• You can rewrite them until the cows come home, but that does nothing but waste everyone’s time. Implementation is the issue. When the child does something that could cause serious harm to themselves or others and receives no consequences (not negative ones, but someone specifically teaching them another way to express their needs) and there is NO para educator in the classroom to help? The teacher is screwed. I can try to coax one student down from a book case who is screaming no at me, or I can teach 19 other kids- IF I could get their attention. We write all these lovely plans, but when it is time for someone other than the classroom teacher to provide a service, they are too short-handed. And they ARE too short-handed. We need more staff. THAT is why kids sit in the hall and scream.

          • i just wish this country could figure out a better way. People that do not teach will never understand… are correct.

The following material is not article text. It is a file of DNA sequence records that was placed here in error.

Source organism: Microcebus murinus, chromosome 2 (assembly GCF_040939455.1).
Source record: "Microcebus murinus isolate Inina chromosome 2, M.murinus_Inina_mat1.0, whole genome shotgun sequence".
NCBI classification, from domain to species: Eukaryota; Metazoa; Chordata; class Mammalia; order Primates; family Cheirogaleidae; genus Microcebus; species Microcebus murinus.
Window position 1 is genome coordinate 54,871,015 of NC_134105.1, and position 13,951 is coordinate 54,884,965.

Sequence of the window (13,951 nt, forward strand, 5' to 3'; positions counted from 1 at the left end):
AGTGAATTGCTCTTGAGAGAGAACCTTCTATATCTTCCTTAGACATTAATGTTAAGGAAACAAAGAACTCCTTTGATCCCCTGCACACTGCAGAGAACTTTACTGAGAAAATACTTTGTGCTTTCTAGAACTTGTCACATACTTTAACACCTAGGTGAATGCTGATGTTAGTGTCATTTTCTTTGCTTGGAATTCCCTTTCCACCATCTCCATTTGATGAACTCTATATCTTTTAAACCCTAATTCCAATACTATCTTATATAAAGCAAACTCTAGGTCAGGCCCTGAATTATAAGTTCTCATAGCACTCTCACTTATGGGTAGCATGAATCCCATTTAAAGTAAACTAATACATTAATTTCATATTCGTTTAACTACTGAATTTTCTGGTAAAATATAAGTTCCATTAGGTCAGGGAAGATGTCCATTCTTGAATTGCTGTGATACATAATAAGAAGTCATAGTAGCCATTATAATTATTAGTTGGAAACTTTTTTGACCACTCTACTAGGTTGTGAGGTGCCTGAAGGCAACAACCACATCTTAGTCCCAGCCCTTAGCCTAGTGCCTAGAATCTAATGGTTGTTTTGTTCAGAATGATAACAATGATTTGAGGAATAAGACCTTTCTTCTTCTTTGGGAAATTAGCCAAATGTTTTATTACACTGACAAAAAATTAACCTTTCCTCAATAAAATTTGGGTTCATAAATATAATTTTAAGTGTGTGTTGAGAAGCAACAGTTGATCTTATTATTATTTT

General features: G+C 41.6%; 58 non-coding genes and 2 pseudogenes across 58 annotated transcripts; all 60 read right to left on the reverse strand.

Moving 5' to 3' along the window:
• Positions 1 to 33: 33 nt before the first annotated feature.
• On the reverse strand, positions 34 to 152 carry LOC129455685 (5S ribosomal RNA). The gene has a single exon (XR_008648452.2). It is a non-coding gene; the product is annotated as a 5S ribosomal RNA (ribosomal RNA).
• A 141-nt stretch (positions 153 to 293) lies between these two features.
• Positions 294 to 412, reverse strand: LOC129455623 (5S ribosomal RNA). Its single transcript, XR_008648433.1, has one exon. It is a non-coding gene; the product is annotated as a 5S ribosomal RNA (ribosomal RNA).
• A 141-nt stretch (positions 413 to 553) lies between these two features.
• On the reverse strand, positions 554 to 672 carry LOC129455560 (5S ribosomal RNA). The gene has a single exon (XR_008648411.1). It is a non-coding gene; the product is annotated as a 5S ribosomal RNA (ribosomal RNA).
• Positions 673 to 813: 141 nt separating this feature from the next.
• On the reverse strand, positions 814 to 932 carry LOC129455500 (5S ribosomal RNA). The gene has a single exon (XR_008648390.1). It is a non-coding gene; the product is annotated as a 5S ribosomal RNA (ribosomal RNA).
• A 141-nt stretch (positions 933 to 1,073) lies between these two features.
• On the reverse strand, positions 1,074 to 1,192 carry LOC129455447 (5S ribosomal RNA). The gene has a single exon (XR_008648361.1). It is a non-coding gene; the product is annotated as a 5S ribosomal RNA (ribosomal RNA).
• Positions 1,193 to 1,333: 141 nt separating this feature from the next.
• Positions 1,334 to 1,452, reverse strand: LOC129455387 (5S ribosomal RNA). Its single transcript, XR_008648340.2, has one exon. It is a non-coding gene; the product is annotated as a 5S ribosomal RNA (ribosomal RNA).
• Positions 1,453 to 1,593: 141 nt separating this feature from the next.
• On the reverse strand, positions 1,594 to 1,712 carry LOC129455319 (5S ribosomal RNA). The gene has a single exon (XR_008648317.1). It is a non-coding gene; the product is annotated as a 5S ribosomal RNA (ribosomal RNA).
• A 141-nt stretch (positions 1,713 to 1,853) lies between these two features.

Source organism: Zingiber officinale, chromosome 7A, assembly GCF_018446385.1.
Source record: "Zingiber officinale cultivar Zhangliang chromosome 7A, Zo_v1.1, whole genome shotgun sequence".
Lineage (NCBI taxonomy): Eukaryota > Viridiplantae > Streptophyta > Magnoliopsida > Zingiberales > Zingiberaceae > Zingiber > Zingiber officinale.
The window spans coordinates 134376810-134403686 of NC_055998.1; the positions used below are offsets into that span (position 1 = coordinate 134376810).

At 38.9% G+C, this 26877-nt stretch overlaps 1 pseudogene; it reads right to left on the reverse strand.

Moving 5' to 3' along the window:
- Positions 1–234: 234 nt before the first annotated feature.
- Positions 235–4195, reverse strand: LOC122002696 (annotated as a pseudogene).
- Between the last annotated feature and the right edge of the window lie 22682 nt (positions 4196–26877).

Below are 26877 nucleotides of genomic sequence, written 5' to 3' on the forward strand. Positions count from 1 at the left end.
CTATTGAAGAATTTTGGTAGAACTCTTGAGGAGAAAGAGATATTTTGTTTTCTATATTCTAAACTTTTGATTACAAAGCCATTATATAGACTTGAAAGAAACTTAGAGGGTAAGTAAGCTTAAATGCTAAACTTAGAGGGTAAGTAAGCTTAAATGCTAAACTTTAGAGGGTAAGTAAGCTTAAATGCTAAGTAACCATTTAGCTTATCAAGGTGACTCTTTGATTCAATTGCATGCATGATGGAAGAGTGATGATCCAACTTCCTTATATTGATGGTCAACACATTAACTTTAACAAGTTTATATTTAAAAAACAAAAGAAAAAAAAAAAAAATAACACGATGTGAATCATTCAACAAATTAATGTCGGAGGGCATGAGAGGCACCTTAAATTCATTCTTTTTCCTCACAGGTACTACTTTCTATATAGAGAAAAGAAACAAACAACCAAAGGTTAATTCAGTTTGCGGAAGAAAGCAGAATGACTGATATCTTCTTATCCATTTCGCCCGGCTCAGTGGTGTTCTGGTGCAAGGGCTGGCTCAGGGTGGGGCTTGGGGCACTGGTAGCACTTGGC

• Let’s focus on your question as that is the issue at hand. Why aren’t his behaviors part of the data? Who developed the data goals? If the behaviors were included, that may give the parents the documentation to take the student down a different path (evaluations, IEP, due process, outplacement, specialized therapy,,etc.). When I was a para, a teacher changed the behavioral data I had collected on a student (I was well trained in data gathering) to present a different pic to the parents and district supervisors. The teacher wanted to show progress and not show the “real picture” of how this student’s behaviors manifested in class. Some schools just “push and pass” as I call it to provide minimum services and pass on unaddressed issues to the next school.

    • Even students with disabilities should still be held accountable for their behaviors and many schools are not doing this. Special Ed students get away with way too much in the classroom.

      • I agree that these students need consequences, & to learn appropriate behaviors. Functional behavior assessments, behavior improvement plans, social skills groups, positive behavior interventions, & supports are ways to do this, in addition to them “being held accountable.” In TX most schools just send them to discipline centers (to learn new bad behaviors) & provide none of the above.